Widgets Magazine

Mar 3, 2011

Autism: Theraputic Threes

It was a dark and depressing time for me. Some days the only ray of sunshine in my life was my little Princess. The Dog Walker turned three in November. In January, I finally spoke with a neighbor about her six-year-old son. I knew that he had been in the district preschool for developmentally delayed children. She gave me the number for the district office and I made the call. They found an opening for us on Valentine’s Day. 

We checked in for our appointment and they called us back to a small play area. I lugged the baby under one arm and tugged at my son with the other hand. He didn’t like strange situations. The therapist joined us several minutes later. She tried to get him to play ball. He loves to play ball and since she seemed rather harmless, he tossed the ball to her. They played for about 10 minutes before the therapist asked him some questions. He just ignored her. Five minutes later he was labeled severely developmentally delayed. He had qualified for the district preschool program and he could start school on Monday. Our lives were about to change! 

We arrived at the preschool shortly before nine. Our boy had never been alone anywhere except the neighbor’s house. He didn’t like other children or strangers, he couldn’t follow simple instructions, and he liked to take off his clothes. Of course, we were worried. We finally found his classroom and nervously stepped through the open door. His teacher and another woman greeted us. She was the speech therapist, and they would team-teach his class. They were nice and I slowly began to relax. Our son was thrilled to play with their huge collection of toys and as he climbed into the upper part of the large castle playhouse, we made a quick exit.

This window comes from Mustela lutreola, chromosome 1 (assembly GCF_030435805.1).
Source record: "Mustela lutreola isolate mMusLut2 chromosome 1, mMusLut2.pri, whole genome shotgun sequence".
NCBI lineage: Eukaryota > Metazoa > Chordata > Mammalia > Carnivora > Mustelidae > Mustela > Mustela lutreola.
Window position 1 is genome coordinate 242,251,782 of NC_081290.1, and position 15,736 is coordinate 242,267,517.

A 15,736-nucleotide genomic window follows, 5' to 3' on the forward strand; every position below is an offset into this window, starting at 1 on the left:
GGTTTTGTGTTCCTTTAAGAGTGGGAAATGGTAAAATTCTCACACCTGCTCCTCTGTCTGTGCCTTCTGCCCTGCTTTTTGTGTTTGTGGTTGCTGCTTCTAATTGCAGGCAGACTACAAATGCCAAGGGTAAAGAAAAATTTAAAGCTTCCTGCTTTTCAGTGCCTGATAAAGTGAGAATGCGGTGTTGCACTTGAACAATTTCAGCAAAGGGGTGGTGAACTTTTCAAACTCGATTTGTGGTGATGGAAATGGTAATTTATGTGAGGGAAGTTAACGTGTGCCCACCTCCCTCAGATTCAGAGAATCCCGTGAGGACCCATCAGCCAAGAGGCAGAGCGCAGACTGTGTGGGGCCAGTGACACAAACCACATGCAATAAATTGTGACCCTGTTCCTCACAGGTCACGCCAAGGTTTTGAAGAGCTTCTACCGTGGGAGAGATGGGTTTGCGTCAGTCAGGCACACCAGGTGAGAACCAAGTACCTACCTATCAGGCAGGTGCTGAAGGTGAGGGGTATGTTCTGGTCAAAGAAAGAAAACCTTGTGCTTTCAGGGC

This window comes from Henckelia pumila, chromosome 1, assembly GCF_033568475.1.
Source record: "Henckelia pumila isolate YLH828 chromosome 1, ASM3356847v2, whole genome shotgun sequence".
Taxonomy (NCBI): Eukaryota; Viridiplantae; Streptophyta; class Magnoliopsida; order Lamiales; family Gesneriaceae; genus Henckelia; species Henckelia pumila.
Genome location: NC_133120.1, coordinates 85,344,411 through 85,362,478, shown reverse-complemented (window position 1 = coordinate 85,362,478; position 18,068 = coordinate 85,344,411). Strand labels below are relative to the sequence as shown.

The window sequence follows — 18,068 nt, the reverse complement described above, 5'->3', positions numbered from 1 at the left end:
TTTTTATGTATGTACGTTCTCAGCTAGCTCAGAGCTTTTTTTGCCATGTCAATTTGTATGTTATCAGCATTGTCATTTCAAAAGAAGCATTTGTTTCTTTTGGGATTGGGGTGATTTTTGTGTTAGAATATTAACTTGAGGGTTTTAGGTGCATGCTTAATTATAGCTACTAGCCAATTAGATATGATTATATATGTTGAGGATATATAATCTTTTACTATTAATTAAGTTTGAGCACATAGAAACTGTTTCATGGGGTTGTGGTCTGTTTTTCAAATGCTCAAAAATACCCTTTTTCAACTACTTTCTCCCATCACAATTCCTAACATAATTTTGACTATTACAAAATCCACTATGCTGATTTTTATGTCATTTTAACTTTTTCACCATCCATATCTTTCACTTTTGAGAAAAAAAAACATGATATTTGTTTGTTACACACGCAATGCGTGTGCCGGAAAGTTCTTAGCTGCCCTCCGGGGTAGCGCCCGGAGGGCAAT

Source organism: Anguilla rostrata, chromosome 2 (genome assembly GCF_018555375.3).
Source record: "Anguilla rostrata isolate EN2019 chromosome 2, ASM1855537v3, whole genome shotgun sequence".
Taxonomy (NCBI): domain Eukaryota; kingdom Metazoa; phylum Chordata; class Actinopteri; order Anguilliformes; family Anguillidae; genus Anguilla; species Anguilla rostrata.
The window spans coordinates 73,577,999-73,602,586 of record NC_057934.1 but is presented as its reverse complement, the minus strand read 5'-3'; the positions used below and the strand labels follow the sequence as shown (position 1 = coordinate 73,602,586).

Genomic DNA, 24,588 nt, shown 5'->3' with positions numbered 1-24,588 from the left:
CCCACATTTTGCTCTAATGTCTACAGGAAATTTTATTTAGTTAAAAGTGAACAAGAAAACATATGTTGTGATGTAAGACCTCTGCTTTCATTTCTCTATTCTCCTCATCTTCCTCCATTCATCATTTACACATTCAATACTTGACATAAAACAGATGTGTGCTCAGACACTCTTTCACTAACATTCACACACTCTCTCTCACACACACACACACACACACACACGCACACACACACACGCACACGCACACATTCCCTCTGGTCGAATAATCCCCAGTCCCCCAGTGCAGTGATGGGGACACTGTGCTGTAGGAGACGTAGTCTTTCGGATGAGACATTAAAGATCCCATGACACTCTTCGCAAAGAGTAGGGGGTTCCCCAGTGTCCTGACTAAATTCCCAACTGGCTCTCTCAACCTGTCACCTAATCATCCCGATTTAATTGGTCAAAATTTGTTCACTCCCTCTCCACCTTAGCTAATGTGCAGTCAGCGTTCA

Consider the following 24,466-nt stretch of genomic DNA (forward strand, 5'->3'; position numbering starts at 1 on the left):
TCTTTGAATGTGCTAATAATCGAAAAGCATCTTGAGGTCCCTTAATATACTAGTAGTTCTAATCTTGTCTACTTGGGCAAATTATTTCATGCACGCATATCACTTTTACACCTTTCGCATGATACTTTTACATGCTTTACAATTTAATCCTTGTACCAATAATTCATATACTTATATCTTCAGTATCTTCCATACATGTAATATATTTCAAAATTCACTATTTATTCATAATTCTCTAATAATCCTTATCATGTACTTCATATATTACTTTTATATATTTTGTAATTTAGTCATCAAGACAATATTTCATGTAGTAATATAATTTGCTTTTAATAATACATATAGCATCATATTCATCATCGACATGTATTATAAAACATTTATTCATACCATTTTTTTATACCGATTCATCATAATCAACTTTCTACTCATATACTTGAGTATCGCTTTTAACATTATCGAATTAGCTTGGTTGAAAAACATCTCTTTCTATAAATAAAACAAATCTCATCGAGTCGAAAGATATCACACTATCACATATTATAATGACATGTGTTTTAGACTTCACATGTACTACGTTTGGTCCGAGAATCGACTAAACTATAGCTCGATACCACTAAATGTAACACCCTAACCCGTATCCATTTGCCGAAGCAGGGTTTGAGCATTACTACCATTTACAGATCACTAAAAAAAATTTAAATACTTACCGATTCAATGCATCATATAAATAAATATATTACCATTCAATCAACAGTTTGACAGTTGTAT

I spent a miserable morning waiting for my son to come home. At 11:47, a full-size, yellow district bus pulled up in front of my house. I ran across the lawn. I was certain that he would be dying to get off that bus and get back to his normal world. He wasn’t. He was the last child to be dropped off, and he was sound asleep. Tuesday morning was rough. He was tired, and getting him out of bed had never been easy. He cried in the shower, fought when I dressed him, and refused to eat his breakfast. I had to drag him onto the bus and buckle his seat belt. I was a nervous wreck until his bus arrived at 11:51, but he was sleeping again. 

In May, I met with his teachers. I had seen many positive changes in his behavior and in his speech. I bluntly asked them when he would be completely normal, and they were hopeful that he could be mainstreamed at Kindergarten. We had no idea then that he would never be completely normal

Jump to part 4.

1 comment:

Dog-Walker said...

Do you really believe that's how I felt when I was that young?


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